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September 8, 2018Lausanne

One-on-One with CJ Davison on Sharing the Gospel in America and Intentional Relationships

"Make every expression of ministry relationally driven and every relationship ministry focused."
One-on-One with CJ Davison on Sharing the Gospel in America and Intentional Relationships
via Creative Commons

Ed: How long have you been involved in Lausanne International and what is your current role?

CJ: I first got involved with Lausanne at the end of 2015, helping with prayer on the planning team for the Young Leaders Gathering in Jakarta in 2016. I am now involved with the Young Leaders Generation, helping the Educate Initiative, which connects Lausanne’s young leaders with higher education scholarships.

Ed: Tell me about your current roll and what you do.

CJ: I work with a ministry full-time called Leadership International. We equip Christ-like leaders with training and resources in order to fulfill the Great Commission. We target least-reached leaders in order to grow church-equipping movements in strategic locations. My role is to resource our international partners with capital, coaching, and curriculum. To keep me sane, I travel to Africa and Asia to teach and encourage our team.

Ed: Tell me about the gospel and the church in North America, where you live.

CJ: In the United States, it seems the gospel is no longer seen as good news. Our culture prefers not to talk about sin. Therefore, “repent and believe” is not a message that is received well here.

The church in America is a lot like Laodicea in Revelation 3. I think that apathy, comfort, and ignorance are our biggest challenges. The solution is to heed the message to Laodicea: “Buy from me gold refined in the fire, so you can become rich; and white clothes to wear, so you can cover your shameful nakedness; and salve to put on your eyes, so you can see.”

In other words, we need to open our eyes to see the bigger picture, seeking purity and true riches in the life to come.

Ed: What is your impression of how the church is doing when it comes to sharing the gospel today?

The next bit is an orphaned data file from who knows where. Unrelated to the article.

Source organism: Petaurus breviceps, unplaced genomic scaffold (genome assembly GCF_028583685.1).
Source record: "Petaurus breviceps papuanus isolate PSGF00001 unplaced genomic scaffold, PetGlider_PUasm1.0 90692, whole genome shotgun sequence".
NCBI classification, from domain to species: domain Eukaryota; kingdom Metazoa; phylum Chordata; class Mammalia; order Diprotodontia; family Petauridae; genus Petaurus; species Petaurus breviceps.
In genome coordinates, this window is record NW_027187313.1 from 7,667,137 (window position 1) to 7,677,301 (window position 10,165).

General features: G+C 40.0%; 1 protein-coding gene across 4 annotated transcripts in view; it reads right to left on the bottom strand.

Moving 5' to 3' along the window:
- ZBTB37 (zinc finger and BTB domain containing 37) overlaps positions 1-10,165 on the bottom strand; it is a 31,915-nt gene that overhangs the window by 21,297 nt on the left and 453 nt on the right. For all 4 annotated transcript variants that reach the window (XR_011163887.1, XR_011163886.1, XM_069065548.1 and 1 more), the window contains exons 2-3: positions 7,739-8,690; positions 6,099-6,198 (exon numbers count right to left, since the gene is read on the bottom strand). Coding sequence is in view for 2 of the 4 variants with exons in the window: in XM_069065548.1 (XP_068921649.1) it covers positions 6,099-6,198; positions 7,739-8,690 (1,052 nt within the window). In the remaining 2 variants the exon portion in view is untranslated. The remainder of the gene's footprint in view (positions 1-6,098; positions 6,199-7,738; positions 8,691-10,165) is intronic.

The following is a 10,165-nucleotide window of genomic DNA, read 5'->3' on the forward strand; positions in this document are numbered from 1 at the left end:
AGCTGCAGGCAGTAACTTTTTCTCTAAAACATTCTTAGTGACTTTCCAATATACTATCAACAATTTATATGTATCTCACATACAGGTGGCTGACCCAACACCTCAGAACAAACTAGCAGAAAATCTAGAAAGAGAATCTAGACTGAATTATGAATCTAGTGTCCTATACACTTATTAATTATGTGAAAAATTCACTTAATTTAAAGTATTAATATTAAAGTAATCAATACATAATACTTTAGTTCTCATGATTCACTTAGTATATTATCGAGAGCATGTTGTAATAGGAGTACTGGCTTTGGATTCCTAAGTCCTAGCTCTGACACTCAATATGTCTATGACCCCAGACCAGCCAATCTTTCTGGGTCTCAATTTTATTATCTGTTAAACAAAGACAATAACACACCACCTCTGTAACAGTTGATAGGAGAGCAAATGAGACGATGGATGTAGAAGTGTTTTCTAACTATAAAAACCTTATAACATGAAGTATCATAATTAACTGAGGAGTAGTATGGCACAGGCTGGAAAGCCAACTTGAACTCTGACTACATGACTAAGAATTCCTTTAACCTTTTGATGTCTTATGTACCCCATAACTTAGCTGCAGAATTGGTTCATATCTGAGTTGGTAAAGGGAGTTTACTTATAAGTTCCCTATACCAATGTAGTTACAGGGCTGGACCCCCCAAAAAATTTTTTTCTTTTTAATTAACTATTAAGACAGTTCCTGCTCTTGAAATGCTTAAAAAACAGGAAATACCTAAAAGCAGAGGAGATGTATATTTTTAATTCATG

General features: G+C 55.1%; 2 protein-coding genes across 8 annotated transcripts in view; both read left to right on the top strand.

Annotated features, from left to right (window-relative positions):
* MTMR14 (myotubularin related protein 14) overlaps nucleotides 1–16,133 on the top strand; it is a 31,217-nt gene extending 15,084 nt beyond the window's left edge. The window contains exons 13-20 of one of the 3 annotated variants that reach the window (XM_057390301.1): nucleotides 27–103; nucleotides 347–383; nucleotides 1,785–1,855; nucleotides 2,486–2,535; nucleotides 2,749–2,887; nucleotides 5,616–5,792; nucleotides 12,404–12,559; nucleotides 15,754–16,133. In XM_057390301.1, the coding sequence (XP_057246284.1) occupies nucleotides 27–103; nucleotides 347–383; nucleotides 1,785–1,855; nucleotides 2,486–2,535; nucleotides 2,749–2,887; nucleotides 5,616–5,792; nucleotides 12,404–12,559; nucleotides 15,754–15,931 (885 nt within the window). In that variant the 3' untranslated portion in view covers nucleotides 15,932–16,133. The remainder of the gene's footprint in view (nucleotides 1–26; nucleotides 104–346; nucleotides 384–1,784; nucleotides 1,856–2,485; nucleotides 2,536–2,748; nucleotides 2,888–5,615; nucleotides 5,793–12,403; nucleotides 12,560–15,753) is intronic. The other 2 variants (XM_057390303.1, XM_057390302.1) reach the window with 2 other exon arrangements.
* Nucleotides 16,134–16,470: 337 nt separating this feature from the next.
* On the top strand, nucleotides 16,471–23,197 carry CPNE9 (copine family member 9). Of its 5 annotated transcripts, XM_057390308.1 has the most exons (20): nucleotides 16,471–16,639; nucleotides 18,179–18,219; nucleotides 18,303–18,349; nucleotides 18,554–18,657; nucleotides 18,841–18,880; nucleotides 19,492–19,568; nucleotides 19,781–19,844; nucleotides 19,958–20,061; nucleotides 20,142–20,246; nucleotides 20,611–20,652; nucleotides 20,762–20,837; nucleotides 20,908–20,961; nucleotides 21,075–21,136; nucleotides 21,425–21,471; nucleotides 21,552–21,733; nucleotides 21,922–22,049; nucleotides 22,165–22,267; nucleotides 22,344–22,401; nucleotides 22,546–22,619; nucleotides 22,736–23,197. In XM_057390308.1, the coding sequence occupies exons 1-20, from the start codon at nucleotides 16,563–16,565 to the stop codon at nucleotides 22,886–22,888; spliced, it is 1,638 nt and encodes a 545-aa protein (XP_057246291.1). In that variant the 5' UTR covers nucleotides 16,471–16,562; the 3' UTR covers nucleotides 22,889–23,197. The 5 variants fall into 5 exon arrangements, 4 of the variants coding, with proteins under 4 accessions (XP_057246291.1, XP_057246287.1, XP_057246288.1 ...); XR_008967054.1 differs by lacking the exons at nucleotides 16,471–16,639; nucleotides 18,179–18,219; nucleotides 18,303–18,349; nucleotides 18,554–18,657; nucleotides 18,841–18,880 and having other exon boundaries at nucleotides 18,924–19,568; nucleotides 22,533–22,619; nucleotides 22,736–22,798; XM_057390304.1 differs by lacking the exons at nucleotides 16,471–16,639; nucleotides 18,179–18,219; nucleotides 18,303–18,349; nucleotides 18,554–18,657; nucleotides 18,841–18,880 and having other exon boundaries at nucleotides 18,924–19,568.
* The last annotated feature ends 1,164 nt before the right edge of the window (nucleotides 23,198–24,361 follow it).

CJ: We love to show the gospel (i.e. tangible acts of service). We love outreach programs, but often despise street evangelism. Here, “showing” is easier because it’s trendy and culturally acceptable. But I believe that people need to hear the gospel, too. I pity the person who “gains the world” through our social programs and loses their soul, especially when they were willing to listen after we helped!

When Christians share verbally, it is often limited to the culturally appealing parts of the gospel like, “Jesus loves you and wants to know you!” Less often do we share the difficult parts of the gospel like, “The earth is God’s. You have offended him. Repent and be reconciled to him through Christ.”

With access to books, sermons, and podcast, I would say that most Christians in America are fairly knowledgeable of the Bible. However, when it comes to faith and obedience, we are stale, docile, and immobile.

We are struggling to live out the gospel with overflowing joy and sacrifice. Obedience is not our first thought after hearing God’s Word. Our culture is incredibly distracting and so our gospel is an added convenience to our enclosed and comfortable lives.

Very few see that the cost of following Jesus is a life-altering decision that rarely ends in worldly success.

Ed: What advice would you give to Christian leaders in how to lead well in the complexities of today’s world?

CJ: The world may be complicated and confusing, but Jesus’ strategy for reconciling the world is not! I’d suggest two simple ways for everyone to participate more in God’s work.

First, make your friendships missional. Give purpose to the relationships God has given you. Find brothers and sisters to run with in ministry. Talk about how you can serve each other and God together. Don’t give up on international involvement (even if it is in your own city). Jesus’ mission requires reaching every ethnic group on earth, so develop relationships outside your culture. This will help you discover God’s heart for all people. It helps us find our place in the global church, serve our diverse brothers and sisters, and refine our gospel, which may be tainted by culture.

Second, make your mission relational. Ministry gets complicated when we stray from Jesus’ model. Make every expression of ministry relationally driven and every relationship ministry focused. This is how we bear fruit that lasts (John 15-16). The fruit of the Spirit is born out of our relationship with God and expressed in relationships with others.

Deep, meaningful, and intentional relationships are hard to find. In a distracted and overstimulated society, I hope the church will lead the way in love, which requires intimate, sacrificial, and purposeful relationships.

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